Moreover, with a conspicuously literal creative twist, Churchill employs the characters themselves in demonstrating the acute form of colonial oppression that she mocks so profoundly. However, for the purpose of this discussion, only Joshua, Victoria, Clive, Edward, and Betty will be discussed in regards to their emblematic transformations. Really has the knack.
Most characters are played by actors of the opposite gender or of a different race Joshua is played by a white and at the focus of the storyline are Clive and his family, including wife Betty, young son Edward, and daughter Victoria, who appears only in the second act.
The other characters are governess Ellen, uncle Harry, Mrs.
Besides the twisted line of events, which portray a lot of sexual intercourses between characters, there are two prominent themes of gender and race in this play. This play breaks any expectations about the relationships between the characters of the audience members and makes the viewer reflect on the dynamics between different races and genders that we often perceive like a set norm.
However, such beliefs are broken, when we see how Joshua is treated, although he is white. It would be curious to actually see the play because I believe the impact on the audience would be much stronger than when reading the it. I often forgot that Joshua is white and Betty is a man, because I got so immersed into the content of the play that I would forget how the message could change depending on the actors playing the characters.
But I think reversing many of the roles is very important in making the audience question certain beliefs that are accepted norms in our society, and see how they got embedded in our culture as stereotypes and how they can be challenged.
I found it interesting and surprising at the same time how provocative and open about sexuality, sex and gender this play was.
Whereas women are expected to be feminine and ideal wives because of the mere fact that they are woman, Churchill plays around this idea by casting a male to represent the perfect wife of a British colonial administrator. In the first act, we see that for Betty, family and her role as a housewife is the most important thing, although she has sexual desires that make her deviate from this ideal role- but all this takes a different significance when we see a male performing this ideal concept.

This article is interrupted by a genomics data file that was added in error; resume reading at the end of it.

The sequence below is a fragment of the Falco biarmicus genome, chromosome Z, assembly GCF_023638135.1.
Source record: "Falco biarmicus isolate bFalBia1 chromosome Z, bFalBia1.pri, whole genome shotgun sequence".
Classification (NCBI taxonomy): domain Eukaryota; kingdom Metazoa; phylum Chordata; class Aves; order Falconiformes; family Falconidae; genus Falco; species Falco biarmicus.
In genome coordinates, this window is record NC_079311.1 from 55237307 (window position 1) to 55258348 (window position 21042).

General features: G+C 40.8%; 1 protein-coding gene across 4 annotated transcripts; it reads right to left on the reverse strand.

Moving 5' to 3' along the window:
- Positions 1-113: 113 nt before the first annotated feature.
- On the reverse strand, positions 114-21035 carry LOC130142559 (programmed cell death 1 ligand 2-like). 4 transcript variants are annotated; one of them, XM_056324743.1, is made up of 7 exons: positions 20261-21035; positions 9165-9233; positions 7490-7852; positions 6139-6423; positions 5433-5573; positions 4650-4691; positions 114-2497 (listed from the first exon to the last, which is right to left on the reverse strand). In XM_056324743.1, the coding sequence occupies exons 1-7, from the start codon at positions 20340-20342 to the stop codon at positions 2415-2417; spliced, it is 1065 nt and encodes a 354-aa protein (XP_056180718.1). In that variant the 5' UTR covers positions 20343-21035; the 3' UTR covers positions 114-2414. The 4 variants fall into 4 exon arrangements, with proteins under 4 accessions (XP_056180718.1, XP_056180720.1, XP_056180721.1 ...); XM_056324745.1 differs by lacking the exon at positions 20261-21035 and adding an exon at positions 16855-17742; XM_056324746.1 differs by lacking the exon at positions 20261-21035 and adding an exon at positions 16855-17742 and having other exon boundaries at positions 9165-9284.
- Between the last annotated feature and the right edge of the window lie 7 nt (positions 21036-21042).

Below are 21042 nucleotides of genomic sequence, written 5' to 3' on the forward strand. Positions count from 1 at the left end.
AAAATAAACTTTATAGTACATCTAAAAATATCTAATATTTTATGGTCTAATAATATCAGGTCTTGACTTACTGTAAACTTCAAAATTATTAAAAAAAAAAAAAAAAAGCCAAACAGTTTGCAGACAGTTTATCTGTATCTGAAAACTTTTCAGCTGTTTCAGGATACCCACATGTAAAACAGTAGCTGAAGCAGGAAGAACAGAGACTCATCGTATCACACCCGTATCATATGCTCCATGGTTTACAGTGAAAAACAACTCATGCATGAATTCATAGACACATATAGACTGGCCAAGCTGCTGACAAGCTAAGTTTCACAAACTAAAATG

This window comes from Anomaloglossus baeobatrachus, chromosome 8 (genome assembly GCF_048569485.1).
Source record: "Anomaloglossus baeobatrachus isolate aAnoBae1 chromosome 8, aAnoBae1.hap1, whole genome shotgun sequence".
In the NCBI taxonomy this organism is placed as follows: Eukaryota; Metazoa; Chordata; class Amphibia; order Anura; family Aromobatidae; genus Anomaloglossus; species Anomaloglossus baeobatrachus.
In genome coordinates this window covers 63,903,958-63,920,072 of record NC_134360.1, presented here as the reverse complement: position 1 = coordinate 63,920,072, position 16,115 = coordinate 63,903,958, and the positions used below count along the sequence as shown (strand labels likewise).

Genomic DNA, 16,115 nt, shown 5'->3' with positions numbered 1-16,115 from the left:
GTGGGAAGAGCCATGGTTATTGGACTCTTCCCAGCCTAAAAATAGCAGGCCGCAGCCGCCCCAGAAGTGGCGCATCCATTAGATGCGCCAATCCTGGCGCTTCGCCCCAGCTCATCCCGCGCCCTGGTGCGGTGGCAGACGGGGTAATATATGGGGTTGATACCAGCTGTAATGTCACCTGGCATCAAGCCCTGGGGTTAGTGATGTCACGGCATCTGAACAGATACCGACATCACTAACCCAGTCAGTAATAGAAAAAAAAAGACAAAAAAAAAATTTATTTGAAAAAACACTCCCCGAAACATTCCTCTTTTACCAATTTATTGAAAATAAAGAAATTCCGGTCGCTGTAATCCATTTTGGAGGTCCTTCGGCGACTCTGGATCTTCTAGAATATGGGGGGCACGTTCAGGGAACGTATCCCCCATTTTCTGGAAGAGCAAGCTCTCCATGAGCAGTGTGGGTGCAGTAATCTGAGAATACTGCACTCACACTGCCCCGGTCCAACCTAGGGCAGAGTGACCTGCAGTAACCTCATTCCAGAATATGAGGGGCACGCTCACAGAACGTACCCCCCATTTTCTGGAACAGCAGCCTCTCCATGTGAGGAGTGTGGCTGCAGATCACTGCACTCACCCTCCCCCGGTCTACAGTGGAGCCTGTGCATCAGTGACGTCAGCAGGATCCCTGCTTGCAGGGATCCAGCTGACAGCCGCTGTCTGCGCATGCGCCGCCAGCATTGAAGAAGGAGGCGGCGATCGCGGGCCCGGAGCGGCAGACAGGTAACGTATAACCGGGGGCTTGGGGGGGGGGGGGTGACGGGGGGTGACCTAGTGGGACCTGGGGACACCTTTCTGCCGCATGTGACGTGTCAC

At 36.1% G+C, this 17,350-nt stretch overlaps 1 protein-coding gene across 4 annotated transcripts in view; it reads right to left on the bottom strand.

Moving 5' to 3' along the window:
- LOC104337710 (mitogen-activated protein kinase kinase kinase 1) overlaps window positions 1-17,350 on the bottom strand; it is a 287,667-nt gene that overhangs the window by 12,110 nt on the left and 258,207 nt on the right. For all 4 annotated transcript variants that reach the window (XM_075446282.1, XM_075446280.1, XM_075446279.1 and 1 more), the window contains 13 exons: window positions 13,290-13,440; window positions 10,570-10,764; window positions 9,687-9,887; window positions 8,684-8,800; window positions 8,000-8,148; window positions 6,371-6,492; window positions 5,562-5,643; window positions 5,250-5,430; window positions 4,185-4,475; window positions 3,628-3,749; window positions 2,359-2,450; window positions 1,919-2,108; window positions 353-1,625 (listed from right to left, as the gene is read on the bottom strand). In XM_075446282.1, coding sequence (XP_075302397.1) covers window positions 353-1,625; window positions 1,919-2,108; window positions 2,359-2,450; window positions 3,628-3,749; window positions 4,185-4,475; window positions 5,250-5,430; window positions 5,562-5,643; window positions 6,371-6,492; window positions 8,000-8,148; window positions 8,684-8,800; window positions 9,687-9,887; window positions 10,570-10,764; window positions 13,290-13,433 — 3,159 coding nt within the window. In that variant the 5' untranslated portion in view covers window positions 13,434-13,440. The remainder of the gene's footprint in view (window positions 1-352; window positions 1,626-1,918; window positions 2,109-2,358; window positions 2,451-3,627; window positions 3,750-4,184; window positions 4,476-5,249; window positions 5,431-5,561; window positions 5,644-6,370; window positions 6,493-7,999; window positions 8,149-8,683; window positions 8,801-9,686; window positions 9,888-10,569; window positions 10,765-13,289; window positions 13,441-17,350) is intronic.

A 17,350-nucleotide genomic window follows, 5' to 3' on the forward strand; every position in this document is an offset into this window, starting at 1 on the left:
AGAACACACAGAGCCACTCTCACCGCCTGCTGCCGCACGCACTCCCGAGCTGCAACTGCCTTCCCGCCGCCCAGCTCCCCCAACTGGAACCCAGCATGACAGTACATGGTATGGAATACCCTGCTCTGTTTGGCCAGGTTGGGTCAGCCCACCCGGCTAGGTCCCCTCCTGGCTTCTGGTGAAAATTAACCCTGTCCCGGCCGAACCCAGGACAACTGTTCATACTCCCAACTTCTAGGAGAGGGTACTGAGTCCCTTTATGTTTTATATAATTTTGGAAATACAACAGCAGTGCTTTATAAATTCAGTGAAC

For me, Betty is the character that actually grows throughout the play in a sense that she seems to learn more about gender and sexuality and towards the end, she becomes more acceptant of the idea that femininity and masculinity can be very blurry concepts and they fluctuate a lot across the spectrum of gender, as stated by Butler.
I liked that Churchill found a comedic and somehow ridiculous way to challenge the concepts of gender and sexuality and the very limited way societies often get to interpret them.
If one accepts gender as a performance limited by boundaries of sex, Churchill portrays on stage a different world that aims to make the audience think about how ridiculous it is to tie gender to such close-minded expectations. It seemed that these realms of life were somehow always controlled and overlooked by authorities and what the Queen would think was always a big concern.
I liked that the play seemed very truthful about discussions on sexuality and gender that continue to occur all around the world, including conversations on same-sex marriage and adoption, transsexuals, portrayal of gender in the media etc.
Cloud Nine is very interesting, engaging and pretty direct in addressing all these topics and making the audience question the way in which we become or not complicit to the way society genders us.When Cloud 9 opened in most audience members probably tended to think of gender as a black and white thing—you're either male or female, case closed.
But in this play, Churchill offers up the idea that maybe gender isn't based on biology at all. In Caryl Churchill’s Cloud 9, two themes emerge as paramount in understanding what hides behind the chaos disguising the meaning of the play.
Churchill’s choice of colonialism and sexual oppression become apparent in her purposefully unambiguous euphemisms and transcendent theme combination. The intricacies of these relationships and the play’s doubling create a complex and moving account of the multiplicity of individual sexualities.
Cloud Nine was first performed in at the Dartington College of Arts, before touring and transferring to London.
AFAM Intro to African American Studies This course provides an overview of African American history and culture. Topics include major events, persons, and issues spanning the period from the African heritage to contemporary times. After many years of drama teaching to British high school students (Key Stages ), I have started to put together some of the ideas, themes, warm-ups, games, productions that .
Opposing Traditional Theatre Norms - Throughout history, theatre has been critical to the artistic realm. Stories told centuries ago with lessons of nobility, morality, courage, and patriotism seem to despise the passage of time, and are still being recreated.